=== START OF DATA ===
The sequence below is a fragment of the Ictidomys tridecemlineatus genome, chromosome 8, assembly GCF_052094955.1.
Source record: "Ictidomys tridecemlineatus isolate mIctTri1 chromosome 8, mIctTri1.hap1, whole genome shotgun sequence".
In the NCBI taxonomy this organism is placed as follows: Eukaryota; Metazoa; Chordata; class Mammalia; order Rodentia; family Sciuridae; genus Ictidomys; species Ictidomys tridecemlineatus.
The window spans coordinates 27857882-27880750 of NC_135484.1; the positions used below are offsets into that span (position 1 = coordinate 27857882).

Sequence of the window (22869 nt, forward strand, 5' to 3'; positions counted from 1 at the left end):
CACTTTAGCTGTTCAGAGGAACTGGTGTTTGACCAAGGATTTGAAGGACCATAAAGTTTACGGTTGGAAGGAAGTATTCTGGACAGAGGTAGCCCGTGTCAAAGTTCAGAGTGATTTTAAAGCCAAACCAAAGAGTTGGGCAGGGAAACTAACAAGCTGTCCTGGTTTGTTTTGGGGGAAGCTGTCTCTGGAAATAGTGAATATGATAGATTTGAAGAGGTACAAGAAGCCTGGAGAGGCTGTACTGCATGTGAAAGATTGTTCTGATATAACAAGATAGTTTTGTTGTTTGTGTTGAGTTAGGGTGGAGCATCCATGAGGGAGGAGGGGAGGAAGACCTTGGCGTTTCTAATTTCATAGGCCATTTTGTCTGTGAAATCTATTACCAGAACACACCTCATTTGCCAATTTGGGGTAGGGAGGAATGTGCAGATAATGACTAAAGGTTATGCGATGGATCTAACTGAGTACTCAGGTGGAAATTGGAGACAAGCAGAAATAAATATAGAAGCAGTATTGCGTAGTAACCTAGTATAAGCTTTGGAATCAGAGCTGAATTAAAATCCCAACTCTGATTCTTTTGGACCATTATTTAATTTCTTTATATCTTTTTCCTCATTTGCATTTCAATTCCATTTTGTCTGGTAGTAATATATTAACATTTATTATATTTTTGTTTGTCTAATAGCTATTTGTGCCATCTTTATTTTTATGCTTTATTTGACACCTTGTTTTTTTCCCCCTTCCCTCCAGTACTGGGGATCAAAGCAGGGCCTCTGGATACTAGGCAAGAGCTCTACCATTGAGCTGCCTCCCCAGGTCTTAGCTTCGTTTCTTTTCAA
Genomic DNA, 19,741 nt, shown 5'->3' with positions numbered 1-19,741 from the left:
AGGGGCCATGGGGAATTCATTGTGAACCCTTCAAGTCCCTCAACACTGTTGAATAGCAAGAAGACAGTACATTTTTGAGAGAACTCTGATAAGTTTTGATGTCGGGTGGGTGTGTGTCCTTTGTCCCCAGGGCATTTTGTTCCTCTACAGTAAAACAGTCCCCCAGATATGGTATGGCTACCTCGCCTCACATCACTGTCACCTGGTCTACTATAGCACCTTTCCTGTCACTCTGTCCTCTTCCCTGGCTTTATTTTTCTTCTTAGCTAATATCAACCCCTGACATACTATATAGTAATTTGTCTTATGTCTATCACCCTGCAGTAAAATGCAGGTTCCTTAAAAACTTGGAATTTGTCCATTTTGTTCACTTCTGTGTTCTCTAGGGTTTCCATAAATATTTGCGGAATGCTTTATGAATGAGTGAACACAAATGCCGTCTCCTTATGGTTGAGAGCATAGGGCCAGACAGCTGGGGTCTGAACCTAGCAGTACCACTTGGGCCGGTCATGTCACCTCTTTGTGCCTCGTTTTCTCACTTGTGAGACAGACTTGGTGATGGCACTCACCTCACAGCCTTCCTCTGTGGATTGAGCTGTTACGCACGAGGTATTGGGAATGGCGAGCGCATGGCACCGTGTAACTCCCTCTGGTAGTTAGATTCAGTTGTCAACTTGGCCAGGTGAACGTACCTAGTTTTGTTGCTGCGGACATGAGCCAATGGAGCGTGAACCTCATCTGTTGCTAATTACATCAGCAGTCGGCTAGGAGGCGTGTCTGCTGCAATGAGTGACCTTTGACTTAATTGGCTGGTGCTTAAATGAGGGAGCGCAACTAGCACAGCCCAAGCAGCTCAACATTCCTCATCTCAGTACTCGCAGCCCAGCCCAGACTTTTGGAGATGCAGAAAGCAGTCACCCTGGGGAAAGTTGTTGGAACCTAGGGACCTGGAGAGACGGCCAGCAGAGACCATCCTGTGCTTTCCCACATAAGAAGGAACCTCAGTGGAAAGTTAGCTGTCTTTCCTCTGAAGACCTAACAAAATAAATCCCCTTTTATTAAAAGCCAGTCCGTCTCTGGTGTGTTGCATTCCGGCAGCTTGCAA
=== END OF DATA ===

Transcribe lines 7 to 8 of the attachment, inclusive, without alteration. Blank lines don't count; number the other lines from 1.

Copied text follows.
Genomic DNA, 19,741 nt, shown 5'->3' with positions numbered 1-19,741 from the left:
AGGGGCCATGGGGAATTCATTGTGAACCCTTCAAGTCCCTCAACACTGTTGAATAGCAAGAAGACAGTACATTTTTGAGAGAACTCTGATAAGTTTTGATGTCGGGTGGGTGTGTGTCCTTTGTCCCCAGGGCATTTTGTTCCTCTACAGTAAAACAGTCCCCCAGATATGGTATGGCTACCTCGCCTCACATCACTGTCACCTGGTCTACTATAGCACCTTTCCTGTCACTCTGTCCTCTTCCCTGGCTTTATTTTTCTTCTTAGCTAATATCAACCCCTGACATACTATATAGTAATTTGTCTTATGTCTATCACCCTGCAGTAAAATGCAGGTTCCTTAAAAACTTGGAATTTGTCCATTTTGTTCACTTCTGTGTTCTCTAGGGTTTCCATAAATATTTGCGGAATGCTTTATGAATGAGTGAACACAAATGCCGTCTCCTTATGGTTGAGAGCATAGGGCCAGACAGCTGGGGTCTGAACCTAGCAGTACCACTTGGGCCGGTCATGTCACCTCTTTGTGCCTCGTTTTCTCACTTGTGAGACAGACTTGGTGATGGCACTCACCTCACAGCCTTCCTCTGTGGATTGAGCTGTTACGCACGAGGTATTGGGAATGGCGAGCGCATGGCACCGTGTAACTCCCTCTGGTAGTTAGATTCAGTTGTCAACTTGGCCAGGTGAACGTACCTAGTTTTGTTGCTGCGGACATGAGCCAATGGAGCGTGAACCTCATCTGTTGCTAATTACATCAGCAGTCGGCTAGGAGGCGTGTCTGCTGCAATGAGTGACCTTTGACTTAATTGGCTGGTGCTTAAATGAGGGAGCGCAACTAGCACAGCCCAAGCAGCTCAACATTCCTCATCTCAGTACTCGCAGCCCAGCCCAGACTTTTGGAGATGCAGAAAGCAGTCACCCTGGGGAAAGTTGTTGGAACCTAGGGACCTGGAGAGACGGCCAGCAGAGACCATCCTGTGCTTTCCCACATAAGAAGGAACCTCAGTGGAAAGTTAGCTGTCTTTCCTCTGAAGACCTAACAAAATAAATCCCCTTTTATTAAAAGCCAGTCCGTCTCTGGTGTGTTGCATTCCGGCAGCTTGCAA